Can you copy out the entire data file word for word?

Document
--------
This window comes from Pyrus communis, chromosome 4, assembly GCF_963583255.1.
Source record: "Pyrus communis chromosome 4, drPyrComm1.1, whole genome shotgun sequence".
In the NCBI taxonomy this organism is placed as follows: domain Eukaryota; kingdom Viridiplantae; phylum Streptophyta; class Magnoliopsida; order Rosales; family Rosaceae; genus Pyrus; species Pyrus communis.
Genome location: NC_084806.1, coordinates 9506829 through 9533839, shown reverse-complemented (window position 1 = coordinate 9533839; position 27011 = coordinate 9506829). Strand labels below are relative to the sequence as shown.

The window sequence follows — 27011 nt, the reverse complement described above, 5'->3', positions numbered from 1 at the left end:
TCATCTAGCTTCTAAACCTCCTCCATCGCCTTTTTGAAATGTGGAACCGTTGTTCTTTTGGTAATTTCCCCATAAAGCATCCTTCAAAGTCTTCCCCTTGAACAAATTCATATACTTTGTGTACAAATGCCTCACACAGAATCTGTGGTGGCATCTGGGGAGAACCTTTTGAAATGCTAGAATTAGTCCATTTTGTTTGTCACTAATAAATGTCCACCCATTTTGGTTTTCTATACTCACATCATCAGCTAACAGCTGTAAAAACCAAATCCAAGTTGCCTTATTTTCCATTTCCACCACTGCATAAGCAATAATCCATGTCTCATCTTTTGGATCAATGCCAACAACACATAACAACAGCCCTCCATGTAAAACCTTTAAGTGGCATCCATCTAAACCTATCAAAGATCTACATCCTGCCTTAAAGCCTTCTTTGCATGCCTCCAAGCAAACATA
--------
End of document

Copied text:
This window comes from Pyrus communis, chromosome 4, assembly GCF_963583255.1.
Source record: "Pyrus communis chromosome 4, drPyrComm1.1, whole genome shotgun sequence".
In the NCBI taxonomy this organism is placed as follows: domain Eukaryota; kingdom Viridiplantae; phylum Streptophyta; class Magnoliopsida; order Rosales; family Rosaceae; genus Pyrus; species Pyrus communis.
Genome location: NC_084806.1, coordinates 9506829 through 9533839, shown reverse-complemented (window position 1 = coordinate 9533839; position 27011 = coordinate 9506829). Strand labels below are relative to the sequence as shown.

The window sequence follows — 27011 nt, the reverse complement described above, 5'->3', positions numbered from 1 at the left end:
TCATCTAGCTTCTAAACCTCCTCCATCGCCTTTTTGAAATGTGGAACCGTTGTTCTTTTGGTAATTTCCCCATAAAGCATCCTTCAAAGTCTTCCCCTTGAACAAATTCATATACTTTGTGTACAAATGCCTCACACAGAATCTGTGGTGGCATCTGGGGAGAACCTTTTGAAATGCTAGAATTAGTCCATTTTGTTTGTCACTAATAAATGTCCACCCATTTTGGTTTTCTATACTCACATCATCAGCTAACAGCTGTAAAAACCAAATCCAAGTTGCCTTATTTTCCATTTCCACCACTGCATAAGCAATAATCCATGTCTCATCTTTTGGATCAATGCCAACAACACATAACAACAGCCCTCCATGTAAAACCTTTAAGTGGCATCCATCTAAACCTATCAAAGATCTACATCCTGCCTTAAAGCCTTCTTTGCATGCCTCCAAGCAAACATA